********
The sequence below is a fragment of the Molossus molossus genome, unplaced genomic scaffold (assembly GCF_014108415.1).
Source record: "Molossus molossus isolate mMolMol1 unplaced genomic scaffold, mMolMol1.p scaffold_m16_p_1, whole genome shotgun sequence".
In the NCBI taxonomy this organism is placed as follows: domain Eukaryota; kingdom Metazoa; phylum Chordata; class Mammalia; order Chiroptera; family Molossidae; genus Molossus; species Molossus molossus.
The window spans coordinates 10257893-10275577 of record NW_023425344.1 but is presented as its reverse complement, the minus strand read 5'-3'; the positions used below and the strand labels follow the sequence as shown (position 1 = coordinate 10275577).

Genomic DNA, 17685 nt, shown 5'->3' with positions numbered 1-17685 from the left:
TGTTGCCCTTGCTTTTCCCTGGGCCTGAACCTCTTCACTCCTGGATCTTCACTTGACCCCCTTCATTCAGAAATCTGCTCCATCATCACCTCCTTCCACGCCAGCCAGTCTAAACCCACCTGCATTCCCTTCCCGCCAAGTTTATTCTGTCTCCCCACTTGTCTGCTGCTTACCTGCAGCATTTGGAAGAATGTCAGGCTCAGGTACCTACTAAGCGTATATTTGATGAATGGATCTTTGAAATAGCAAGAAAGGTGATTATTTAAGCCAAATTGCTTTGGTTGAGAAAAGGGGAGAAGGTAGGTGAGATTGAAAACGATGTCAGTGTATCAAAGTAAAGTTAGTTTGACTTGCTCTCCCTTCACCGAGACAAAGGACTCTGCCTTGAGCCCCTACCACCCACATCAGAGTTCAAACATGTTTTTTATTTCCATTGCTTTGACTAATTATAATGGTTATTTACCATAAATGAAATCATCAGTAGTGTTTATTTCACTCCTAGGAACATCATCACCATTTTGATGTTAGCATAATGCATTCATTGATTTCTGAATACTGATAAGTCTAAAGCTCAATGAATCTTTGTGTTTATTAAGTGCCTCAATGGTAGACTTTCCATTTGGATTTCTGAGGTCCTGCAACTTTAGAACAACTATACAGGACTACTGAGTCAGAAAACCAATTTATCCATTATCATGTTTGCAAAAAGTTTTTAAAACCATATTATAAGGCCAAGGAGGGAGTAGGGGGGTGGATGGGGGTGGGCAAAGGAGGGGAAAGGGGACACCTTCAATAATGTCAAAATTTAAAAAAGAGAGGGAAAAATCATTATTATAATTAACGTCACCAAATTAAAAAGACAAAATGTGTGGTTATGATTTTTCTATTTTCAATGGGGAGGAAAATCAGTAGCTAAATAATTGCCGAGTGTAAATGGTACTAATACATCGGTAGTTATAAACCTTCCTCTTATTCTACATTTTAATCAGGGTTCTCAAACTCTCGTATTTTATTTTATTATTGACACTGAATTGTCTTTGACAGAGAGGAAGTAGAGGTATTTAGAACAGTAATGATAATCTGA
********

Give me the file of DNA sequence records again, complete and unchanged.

The sequence below is a fragment of the Molossus molossus genome, unplaced genomic scaffold (assembly GCF_014108415.1).
Source record: "Molossus molossus isolate mMolMol1 unplaced genomic scaffold, mMolMol1.p scaffold_m16_p_1, whole genome shotgun sequence".
In the NCBI taxonomy this organism is placed as follows: domain Eukaryota; kingdom Metazoa; phylum Chordata; class Mammalia; order Chiroptera; family Molossidae; genus Molossus; species Molossus molossus.
The window spans coordinates 10257893-10275577 of record NW_023425344.1 but is presented as its reverse complement, the minus strand read 5'-3'; the positions used below and the strand labels follow the sequence as shown (position 1 = coordinate 10275577).

Genomic DNA, 17685 nt, shown 5'->3' with positions numbered 1-17685 from the left:
TGTTGCCCTTGCTTTTCCCTGGGCCTGAACCTCTTCACTCCTGGATCTTCACTTGACCCCCTTCATTCAGAAATCTGCTCCATCATCACCTCCTTCCACGCCAGCCAGTCTAAACCCACCTGCATTCCCTTCCCGCCAAGTTTATTCTGTCTCCCCACTTGTCTGCTGCTTACCTGCAGCATTTGGAAGAATGTCAGGCTCAGGTACCTACTAAGCGTATATTTGATGAATGGATCTTTGAAATAGCAAGAAAGGTGATTATTTAAGCCAAATTGCTTTGGTTGAGAAAAGGGGAGAAGGTAGGTGAGATTGAAAACGATGTCAGTGTATCAAAGTAAAGTTAGTTTGACTTGCTCTCCCTTCACCGAGACAAAGGACTCTGCCTTGAGCCCCTACCACCCACATCAGAGTTCAAACATGTTTTTTATTTCCATTGCTTTGACTAATTATAATGGTTATTTACCATAAATGAAATCATCAGTAGTGTTTATTTCACTCCTAGGAACATCATCACCATTTTGATGTTAGCATAATGCATTCATTGATTTCTGAATACTGATAAGTCTAAAGCTCAATGAATCTTTGTGTTTATTAAGTGCCTCAATGGTAGACTTTCCATTTGGATTTCTGAGGTCCTGCAACTTTAGAACAACTATACAGGACTACTGAGTCAGAAAACCAATTTATCCATTATCATGTTTGCAAAAAGTTTTTAAAACCATATTATAAGGCCAAGGAGGGAGTAGGGGGGTGGATGGGGGTGGGCAAAGGAGGGGAAAGGGGACACCTTCAATAATGTCAAAATTTAAAAAAGAGAGGGAAAAATCATTATTATAATTAACGTCACCAAATTAAAAAGACAAAATGTGTGGTTATGATTTTTCTATTTTCAATGGGGAGGAAAATCAGTAGCTAAATAATTGCCGAGTGTAAATGGTACTAATACATCGGTAGTTATAAACCTTCCTCTTATTCTACATTTTAATCAGGGTTCTCAAACTCTCGTATTTTATTTTATTATTGACACTGAATTGTCTTTGACAGAGAGGAAGTAGAGGTATTTAGAACAGTAATGATAATCTGA